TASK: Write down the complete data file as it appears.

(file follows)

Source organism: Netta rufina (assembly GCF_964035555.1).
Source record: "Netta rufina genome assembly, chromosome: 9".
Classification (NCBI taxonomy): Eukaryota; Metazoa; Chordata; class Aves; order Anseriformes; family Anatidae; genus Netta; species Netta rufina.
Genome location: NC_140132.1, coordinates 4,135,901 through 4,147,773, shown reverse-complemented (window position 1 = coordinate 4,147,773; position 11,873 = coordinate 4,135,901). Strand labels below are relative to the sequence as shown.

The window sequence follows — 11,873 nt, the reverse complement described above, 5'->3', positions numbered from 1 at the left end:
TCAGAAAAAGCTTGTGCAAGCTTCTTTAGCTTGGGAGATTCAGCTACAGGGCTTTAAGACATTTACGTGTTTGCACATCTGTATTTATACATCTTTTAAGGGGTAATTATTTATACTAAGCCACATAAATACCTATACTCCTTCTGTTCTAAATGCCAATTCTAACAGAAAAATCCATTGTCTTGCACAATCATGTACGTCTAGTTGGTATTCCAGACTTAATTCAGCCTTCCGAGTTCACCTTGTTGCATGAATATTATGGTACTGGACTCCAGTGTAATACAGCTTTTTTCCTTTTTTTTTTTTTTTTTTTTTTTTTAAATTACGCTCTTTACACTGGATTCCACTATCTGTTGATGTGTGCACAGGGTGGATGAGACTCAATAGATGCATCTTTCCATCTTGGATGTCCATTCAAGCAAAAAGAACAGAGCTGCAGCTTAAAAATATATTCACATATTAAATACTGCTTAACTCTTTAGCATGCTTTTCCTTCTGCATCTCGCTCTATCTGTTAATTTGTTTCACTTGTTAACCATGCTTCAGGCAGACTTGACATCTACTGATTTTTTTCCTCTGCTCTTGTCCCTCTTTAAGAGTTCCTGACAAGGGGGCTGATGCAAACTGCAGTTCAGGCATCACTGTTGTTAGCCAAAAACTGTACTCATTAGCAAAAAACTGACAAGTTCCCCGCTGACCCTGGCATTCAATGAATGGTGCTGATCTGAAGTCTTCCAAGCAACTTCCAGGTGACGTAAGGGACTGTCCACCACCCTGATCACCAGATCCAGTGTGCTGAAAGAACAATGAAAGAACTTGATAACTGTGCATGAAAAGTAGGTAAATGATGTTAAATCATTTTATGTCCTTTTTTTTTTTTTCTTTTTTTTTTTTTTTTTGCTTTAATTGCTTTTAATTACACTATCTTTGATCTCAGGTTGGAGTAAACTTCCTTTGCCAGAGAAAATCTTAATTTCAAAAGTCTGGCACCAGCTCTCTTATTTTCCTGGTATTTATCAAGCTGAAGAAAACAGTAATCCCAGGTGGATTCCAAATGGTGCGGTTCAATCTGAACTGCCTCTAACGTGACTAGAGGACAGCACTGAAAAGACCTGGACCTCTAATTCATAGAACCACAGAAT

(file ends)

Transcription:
Source organism: Netta rufina (assembly GCF_964035555.1).
Source record: "Netta rufina genome assembly, chromosome: 9".
Classification (NCBI taxonomy): Eukaryota; Metazoa; Chordata; class Aves; order Anseriformes; family Anatidae; genus Netta; species Netta rufina.
Genome location: NC_140132.1, coordinates 4,135,901 through 4,147,773, shown reverse-complemented (window position 1 = coordinate 4,147,773; position 11,873 = coordinate 4,135,901). Strand labels below are relative to the sequence as shown.

The window sequence follows — 11,873 nt, the reverse complement described above, 5'->3', positions numbered from 1 at the left end:
TCAGAAAAAGCTTGTGCAAGCTTCTTTAGCTTGGGAGATTCAGCTACAGGGCTTTAAGACATTTACGTGTTTGCACATCTGTATTTATACATCTTTTAAGGGGTAATTATTTATACTAAGCCACATAAATACCTATACTCCTTCTGTTCTAAATGCCAATTCTAACAGAAAAATCCATTGTCTTGCACAATCATGTACGTCTAGTTGGTATTCCAGACTTAATTCAGCCTTCCGAGTTCACCTTGTTGCATGAATATTATGGTACTGGACTCCAGTGTAATACAGCTTTTTTCCTTTTTTTTTTTTTTTTTTTTTTTTTAAATTACGCTCTTTACACTGGATTCCACTATCTGTTGATGTGTGCACAGGGTGGATGAGACTCAATAGATGCATCTTTCCATCTTGGATGTCCATTCAAGCAAAAAGAACAGAGCTGCAGCTTAAAAATATATTCACATATTAAATACTGCTTAACTCTTTAGCATGCTTTTCCTTCTGCATCTCGCTCTATCTGTTAATTTGTTTCACTTGTTAACCATGCTTCAGGCAGACTTGACATCTACTGATTTTTTTCCTCTGCTCTTGTCCCTCTTTAAGAGTTCCTGACAAGGGGGCTGATGCAAACTGCAGTTCAGGCATCACTGTTGTTAGCCAAAAACTGTACTCATTAGCAAAAAACTGACAAGTTCCCCGCTGACCCTGGCATTCAATGAATGGTGCTGATCTGAAGTCTTCCAAGCAACTTCCAGGTGACGTAAGGGACTGTCCACCACCCTGATCACCAGATCCAGTGTGCTGAAAGAACAATGAAAGAACTTGATAACTGTGCATGAAAAGTAGGTAAATGATGTTAAATCATTTTATGTCCTTTTTTTTTTTTTCTTTTTTTTTTTTTTTTTGCTTTAATTGCTTTTAATTACACTATCTTTGATCTCAGGTTGGAGTAAACTTCCTTTGCCAGAGAAAATCTTAATTTCAAAAGTCTGGCACCAGCTCTCTTATTTTCCTGGTATTTATCAAGCTGAAGAAAACAGTAATCCCAGGTGGATTCCAAATGGTGCGGTTCAATCTGAACTGCCTCTAACGTGACTAGAGGACAGCACTGAAAAGACCTGGACCTCTAATTCATAGAACCACAGAAT